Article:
Medtech Industry Frowns on India Price Caps

AdvaMed takes a strong stance against India’s price control regulations as Johnson & Johnson reports weak sales of its knee implants in India as a result of the pricing caps.

In response to India’s price capping for certain medical devices, medtech industry group AdvaMed is calling for the perks India enjoys under the U.S. Generalized System of Preferences (GSP) to be withheld.

This year, India’s National Pharmaceutical Pricing Authority (NPPA) implemented price caps on coronary stents and knee implants. The coronary stent pricing control went into effect in February 2017 and was followed in August by pricing control on knee implants. The price caps inflicted steep cuts ranging from 70%–85%.

Now, AdvaMed has filed a petition with the U.S. Trade Representative asking for India’s participation in GSP—which removes duties on certain products imported from numerous developing nations including India—to be revoked.

“AdvaMed and its members are deeply concerned about recently implemented price controls on coronary stents and knee replacement implants in India that have slashed prices by as much as 85% and 70%, respectively, following by signals that price caps for additional life-saving and life-improving medical devices may be forthcoming,” AdvaMed President and CEO Scott Whitaker said in an October 17 statement. He added, “Our intention is not for India to lose the benefits of GSP, but rather to advance engagement and meaningful discussions on restoring market access for medtech in India while keeping patients’ interests at the center of all discussions.”

The NPPA’s move was intended to lower the cost of healthcare and provide more access, but medtech companies have been critical of the measure. According to a September 2017 white paper from SKP Group and AdvaMed, “Medical Device Industry in India: The Evolving Landscape, Opportunities and Challenges,” medical device makers support more accessible, affordable device therapies, but “feel that such a drastic price capping will significantly distort healthcare economics . . . This will severely constrain the ability of the importing companies to invest in skill development or introduce new technologies in India.”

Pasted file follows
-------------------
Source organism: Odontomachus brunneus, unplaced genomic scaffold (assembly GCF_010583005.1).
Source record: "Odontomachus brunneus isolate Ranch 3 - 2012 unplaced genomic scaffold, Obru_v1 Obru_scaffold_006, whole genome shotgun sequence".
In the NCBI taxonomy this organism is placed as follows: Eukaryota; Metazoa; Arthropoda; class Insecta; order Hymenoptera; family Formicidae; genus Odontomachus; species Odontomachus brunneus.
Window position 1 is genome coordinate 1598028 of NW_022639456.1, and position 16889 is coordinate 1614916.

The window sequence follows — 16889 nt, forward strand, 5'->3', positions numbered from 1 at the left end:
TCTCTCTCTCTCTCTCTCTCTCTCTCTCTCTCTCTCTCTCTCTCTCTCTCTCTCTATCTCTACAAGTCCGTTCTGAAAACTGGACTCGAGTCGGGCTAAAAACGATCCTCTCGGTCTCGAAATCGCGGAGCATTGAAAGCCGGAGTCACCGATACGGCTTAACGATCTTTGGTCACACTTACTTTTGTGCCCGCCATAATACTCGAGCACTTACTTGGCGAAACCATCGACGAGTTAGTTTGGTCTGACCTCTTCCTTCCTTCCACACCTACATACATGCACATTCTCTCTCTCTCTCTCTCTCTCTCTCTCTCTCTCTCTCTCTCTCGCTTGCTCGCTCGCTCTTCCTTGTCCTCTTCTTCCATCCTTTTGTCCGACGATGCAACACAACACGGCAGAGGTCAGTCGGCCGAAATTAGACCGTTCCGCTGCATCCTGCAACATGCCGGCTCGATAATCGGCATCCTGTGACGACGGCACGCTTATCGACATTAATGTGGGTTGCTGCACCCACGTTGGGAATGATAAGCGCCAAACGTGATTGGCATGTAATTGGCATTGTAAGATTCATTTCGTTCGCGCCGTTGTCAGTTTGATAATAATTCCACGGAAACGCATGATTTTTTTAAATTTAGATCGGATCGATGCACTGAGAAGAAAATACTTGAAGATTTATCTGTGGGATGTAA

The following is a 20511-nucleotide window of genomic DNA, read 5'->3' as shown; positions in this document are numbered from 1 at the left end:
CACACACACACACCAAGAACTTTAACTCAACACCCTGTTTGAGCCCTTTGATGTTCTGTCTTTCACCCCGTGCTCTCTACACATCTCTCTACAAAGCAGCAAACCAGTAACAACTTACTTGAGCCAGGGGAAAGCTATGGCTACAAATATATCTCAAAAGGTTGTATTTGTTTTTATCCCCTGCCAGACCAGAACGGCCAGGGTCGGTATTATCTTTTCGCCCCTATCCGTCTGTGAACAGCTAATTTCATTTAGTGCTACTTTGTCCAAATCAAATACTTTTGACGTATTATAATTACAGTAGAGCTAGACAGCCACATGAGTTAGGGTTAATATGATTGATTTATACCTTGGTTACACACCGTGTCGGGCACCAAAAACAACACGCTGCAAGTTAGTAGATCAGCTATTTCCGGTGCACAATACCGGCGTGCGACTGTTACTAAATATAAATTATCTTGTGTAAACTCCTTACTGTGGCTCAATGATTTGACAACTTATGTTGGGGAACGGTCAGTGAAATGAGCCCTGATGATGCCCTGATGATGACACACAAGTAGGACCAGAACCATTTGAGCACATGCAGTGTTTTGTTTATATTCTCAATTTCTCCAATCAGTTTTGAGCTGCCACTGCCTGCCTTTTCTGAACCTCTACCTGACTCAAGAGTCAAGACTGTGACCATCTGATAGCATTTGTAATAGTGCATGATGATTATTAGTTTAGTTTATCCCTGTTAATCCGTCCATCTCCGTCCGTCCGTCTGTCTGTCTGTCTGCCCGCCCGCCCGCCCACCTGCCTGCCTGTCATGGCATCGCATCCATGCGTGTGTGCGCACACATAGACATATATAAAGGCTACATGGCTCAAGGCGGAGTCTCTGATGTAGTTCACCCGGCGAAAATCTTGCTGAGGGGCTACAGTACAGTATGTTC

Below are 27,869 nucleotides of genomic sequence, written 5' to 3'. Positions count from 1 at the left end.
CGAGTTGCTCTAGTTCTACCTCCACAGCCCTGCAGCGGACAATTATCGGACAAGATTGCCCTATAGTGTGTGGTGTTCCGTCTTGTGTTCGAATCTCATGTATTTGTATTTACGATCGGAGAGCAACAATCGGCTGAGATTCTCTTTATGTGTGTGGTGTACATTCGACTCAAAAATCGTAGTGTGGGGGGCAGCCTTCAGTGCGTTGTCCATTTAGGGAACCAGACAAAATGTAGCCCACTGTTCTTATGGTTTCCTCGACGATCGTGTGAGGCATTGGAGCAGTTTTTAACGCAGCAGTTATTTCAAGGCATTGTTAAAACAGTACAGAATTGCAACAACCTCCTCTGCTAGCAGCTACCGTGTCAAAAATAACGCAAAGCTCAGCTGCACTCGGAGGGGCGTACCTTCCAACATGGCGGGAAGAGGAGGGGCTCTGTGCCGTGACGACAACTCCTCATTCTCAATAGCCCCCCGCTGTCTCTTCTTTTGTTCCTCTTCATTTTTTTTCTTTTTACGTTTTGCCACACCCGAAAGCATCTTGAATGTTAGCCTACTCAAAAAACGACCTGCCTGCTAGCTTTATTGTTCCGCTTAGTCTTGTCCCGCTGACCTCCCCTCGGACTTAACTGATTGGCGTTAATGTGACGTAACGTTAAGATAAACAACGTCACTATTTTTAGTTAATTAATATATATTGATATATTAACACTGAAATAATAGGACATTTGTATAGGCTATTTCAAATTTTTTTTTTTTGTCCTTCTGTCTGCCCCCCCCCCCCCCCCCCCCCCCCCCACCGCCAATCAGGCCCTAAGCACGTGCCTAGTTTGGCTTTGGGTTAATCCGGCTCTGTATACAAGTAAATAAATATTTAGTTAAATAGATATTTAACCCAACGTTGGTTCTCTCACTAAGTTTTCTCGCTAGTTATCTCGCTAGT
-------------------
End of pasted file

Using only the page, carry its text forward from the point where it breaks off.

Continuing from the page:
In an October 8 tweet, the Medical Technology Association of India (MTaI) wrote, “MTaI has always & will continue to ask for a nuanced approach to Price Capping on #MedTech.”

The knee implant pricing cap implemented in August is already affecting sales. Johnson & Johnson reported strong third quarter earnings on October 17 but noted that its knee sales outside the United States were hurt by the new Indian legislation. “The impact was approximately $10 million in the quarter, but since the legislation is retroactive to the beginning of the year, the third quarter represents three quarters worth of negative impact,” said Joseph Wolk, Johnson & Johnson’s vice president of investor relations, according to a Seeking Alpha transcript of the earnings call.

Coronary stents and knee implants may be just the beginning for India’s price capping. In May 2017, the NPPA released a list of 19 device categories, including surgical dressings, heart valves, disposable hypodermic needles, and more. The NPPA is monitoring price changes for these device categories and this may signal price caps for more medical devices in the future.

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